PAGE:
RAND: Qua religion, no -- in the sense of blind belief, belief unsupported by, or contrary to, the facts of reality and the conclusions of reason. Faith, as such, is extremely detrimental to human life: it is the negation of reason. But you must remember that religion is an early form of philosophy, that the first attempts to explain the universe, to give a coherent frame of reference to man's life and a code of moral values, were made by religion, before men graduated or developed enough to have philosophy. And, as philosophies, some religions have very valuable moral points. They may have a good influence or proper principles to inculcate, but in a very contradictory context and, on a very -- how should I say it? -- dangerous or malevolent base: on the ground of faith.
Philosophy is the goal toward which religion was only a helplessly blind groping. The grandeur, the reverence, the exalted purity, the austere dedication to the pursuit of truth, which are commonly associated with religion, should properly belong to the field of philosophy. ("The Chickens' Homecoming," Return of the Primitive: The Anti-Industrial Revolution, 46)I will add, although it will seem repetitive to my regular readers, that Ayn Rand also extensively discusses the question of man's purpose in life. The answer, which she arrives at through reason, is both exalted and this-worldly, and it is within the grasp of any man.
Since religion is a primitive form of philosophy -- an attempt to offer a comprehensive view of reality -- many of its myths are distorted, dramatized allegories based on some element of truth, some actual, if profoundly elusive, aspect of man's existence. ("Philosophy and Sense of Life," The Romantic Manifesto, 25.)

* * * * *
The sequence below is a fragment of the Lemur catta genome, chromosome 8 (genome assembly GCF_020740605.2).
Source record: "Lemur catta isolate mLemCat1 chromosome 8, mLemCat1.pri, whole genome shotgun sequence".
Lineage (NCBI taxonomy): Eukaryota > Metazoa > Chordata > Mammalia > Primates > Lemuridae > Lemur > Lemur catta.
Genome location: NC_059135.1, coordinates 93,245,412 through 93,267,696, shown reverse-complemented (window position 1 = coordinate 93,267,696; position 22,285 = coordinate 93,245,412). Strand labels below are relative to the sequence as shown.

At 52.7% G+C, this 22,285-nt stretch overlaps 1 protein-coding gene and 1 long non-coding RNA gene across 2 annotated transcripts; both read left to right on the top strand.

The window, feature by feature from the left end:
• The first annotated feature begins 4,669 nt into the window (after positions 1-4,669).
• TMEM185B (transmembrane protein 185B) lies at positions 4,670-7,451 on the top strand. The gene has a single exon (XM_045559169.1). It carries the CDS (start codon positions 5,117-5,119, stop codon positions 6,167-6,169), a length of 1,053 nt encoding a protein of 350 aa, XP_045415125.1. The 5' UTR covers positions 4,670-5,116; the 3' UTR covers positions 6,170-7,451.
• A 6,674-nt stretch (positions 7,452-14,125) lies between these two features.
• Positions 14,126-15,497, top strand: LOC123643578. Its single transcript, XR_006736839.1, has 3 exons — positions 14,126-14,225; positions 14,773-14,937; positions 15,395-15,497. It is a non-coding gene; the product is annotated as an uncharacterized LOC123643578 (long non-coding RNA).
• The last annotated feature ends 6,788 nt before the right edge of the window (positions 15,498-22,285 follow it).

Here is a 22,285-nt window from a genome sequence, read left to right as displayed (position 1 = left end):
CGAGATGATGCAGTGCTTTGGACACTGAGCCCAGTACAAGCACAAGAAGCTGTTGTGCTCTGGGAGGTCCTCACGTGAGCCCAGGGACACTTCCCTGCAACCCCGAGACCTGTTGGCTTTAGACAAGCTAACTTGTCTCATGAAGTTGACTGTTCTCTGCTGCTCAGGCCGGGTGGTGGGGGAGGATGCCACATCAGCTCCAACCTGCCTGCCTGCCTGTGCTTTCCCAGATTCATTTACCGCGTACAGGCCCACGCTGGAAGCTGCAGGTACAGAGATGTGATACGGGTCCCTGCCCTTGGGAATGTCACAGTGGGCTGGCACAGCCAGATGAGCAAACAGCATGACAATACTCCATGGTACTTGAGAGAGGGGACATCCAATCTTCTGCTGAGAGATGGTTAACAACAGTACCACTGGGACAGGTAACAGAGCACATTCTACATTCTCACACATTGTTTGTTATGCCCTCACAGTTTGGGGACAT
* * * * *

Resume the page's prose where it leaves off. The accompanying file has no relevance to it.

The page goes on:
And that is why it is a shame to leave Ayn Rand out of any discussion about atheism (or religion, for that matter). For Dalrymple, however imperfectly, is making some good points against the emptiness of modern philosophy here, but he never can quite break free of the faith-forged chains of ignorance, which are, by the way, one of the many negative aspects of the religious heritage of the West. He and others like him are doomed to consider reason, man's means of living a happy life on this earth, as impotent for that very task!
If I may use some of my own thinking as an example of how considering Ayn Rand's ideas can clarify the kinds of discussions the new atheists are causing, I will point to a few examples of my own writings on topics that Dalrymple considers or alludes to in his essay, for which I have found Ayn Rand's ideas particularly helpful: (1) how to politely discuss intellectual matters, (2) whether atheism is enough to formulate a worldview or an identity (It isn't.), and (3) how best to promote religious tolerance.
In the current cultural debate over religion, the new atheists err in throwing out the baby with the bathwater when they dismiss or show contempt for certain legitimate emotions and concepts that are traditionally associated with religion. But too often, when those who -- like Dalrymple -- realize this mistake reply, they make the same error he makes, which is to assume that there is no secular basis for the good things religion is an attempt to do. In doing so, such intellectuals permit our highest aspirations to remain hostage to those who would have us destroy our minds and our lives with blind faith.
PS: It occurs to me that the mixed legacy of religion lends surface credibility to the idea that one should not adopt an ideology consistently. The implicit idea most people seem to have is to accept the "good parts" of religion while ignoring the "bad parts", the various commands that would make it hard to live a pleasant or productive life (or worse). But this papers over the fact that faith and the constructive ideals a religion may have to offer are ultimately incompatible.
Today: (1) Added PS. (2) Minor edits.
11-8-07: Corrected URL for Ayn Rand Lexicon.